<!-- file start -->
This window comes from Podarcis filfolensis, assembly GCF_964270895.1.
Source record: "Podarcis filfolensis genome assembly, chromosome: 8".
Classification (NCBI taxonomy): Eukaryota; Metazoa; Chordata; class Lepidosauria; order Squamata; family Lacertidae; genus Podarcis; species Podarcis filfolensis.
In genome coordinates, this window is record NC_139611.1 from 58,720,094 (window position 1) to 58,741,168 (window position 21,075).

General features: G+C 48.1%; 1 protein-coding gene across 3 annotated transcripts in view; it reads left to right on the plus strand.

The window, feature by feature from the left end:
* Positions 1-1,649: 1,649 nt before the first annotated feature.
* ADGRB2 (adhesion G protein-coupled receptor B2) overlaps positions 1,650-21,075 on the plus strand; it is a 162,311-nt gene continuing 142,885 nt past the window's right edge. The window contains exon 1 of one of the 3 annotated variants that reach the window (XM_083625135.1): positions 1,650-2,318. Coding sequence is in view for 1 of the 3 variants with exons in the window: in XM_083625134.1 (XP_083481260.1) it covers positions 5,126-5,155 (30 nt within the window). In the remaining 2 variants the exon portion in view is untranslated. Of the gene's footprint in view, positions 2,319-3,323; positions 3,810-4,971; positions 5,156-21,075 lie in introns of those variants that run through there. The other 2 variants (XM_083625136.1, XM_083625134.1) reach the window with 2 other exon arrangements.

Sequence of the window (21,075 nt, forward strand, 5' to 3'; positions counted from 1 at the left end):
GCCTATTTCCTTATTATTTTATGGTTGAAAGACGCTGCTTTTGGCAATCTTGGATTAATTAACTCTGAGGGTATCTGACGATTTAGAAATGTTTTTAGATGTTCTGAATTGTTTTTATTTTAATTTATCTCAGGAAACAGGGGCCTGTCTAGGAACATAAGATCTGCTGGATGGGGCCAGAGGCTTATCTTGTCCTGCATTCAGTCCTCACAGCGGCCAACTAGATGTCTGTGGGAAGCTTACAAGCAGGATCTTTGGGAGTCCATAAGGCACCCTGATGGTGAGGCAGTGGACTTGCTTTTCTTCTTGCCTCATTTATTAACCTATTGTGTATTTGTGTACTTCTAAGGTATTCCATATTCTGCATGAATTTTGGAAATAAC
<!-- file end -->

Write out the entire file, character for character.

This window comes from Podarcis filfolensis, assembly GCF_964270895.1.
Source record: "Podarcis filfolensis genome assembly, chromosome: 8".
Classification (NCBI taxonomy): Eukaryota; Metazoa; Chordata; class Lepidosauria; order Squamata; family Lacertidae; genus Podarcis; species Podarcis filfolensis.
In genome coordinates, this window is record NC_139611.1 from 58,720,094 (window position 1) to 58,741,168 (window position 21,075).

General features: G+C 48.1%; 1 protein-coding gene across 3 annotated transcripts in view; it reads left to right on the plus strand.

The window, feature by feature from the left end:
* Positions 1-1,649: 1,649 nt before the first annotated feature.
* ADGRB2 (adhesion G protein-coupled receptor B2) overlaps positions 1,650-21,075 on the plus strand; it is a 162,311-nt gene continuing 142,885 nt past the window's right edge. The window contains exon 1 of one of the 3 annotated variants that reach the window (XM_083625135.1): positions 1,650-2,318. Coding sequence is in view for 1 of the 3 variants with exons in the window: in XM_083625134.1 (XP_083481260.1) it covers positions 5,126-5,155 (30 nt within the window). In the remaining 2 variants the exon portion in view is untranslated. Of the gene's footprint in view, positions 2,319-3,323; positions 3,810-4,971; positions 5,156-21,075 lie in introns of those variants that run through there. The other 2 variants (XM_083625136.1, XM_083625134.1) reach the window with 2 other exon arrangements.

Sequence of the window (21,075 nt, forward strand, 5' to 3'; positions counted from 1 at the left end):
GCCTATTTCCTTATTATTTTATGGTTGAAAGACGCTGCTTTTGGCAATCTTGGATTAATTAACTCTGAGGGTATCTGACGATTTAGAAATGTTTTTAGATGTTCTGAATTGTTTTTATTTTAATTTATCTCAGGAAACAGGGGCCTGTCTAGGAACATAAGATCTGCTGGATGGGGCCAGAGGCTTATCTTGTCCTGCATTCAGTCCTCACAGCGGCCAACTAGATGTCTGTGGGAAGCTTACAAGCAGGATCTTTGGGAGTCCATAAGGCACCCTGATGGTGAGGCAGTGGACTTGCTTTTCTTCTTGCCTCATTTATTAACCTATTGTGTATTTGTGTACTTCTAAGGTATTCCATATTCTGCATGAATTTTGGAAATAAC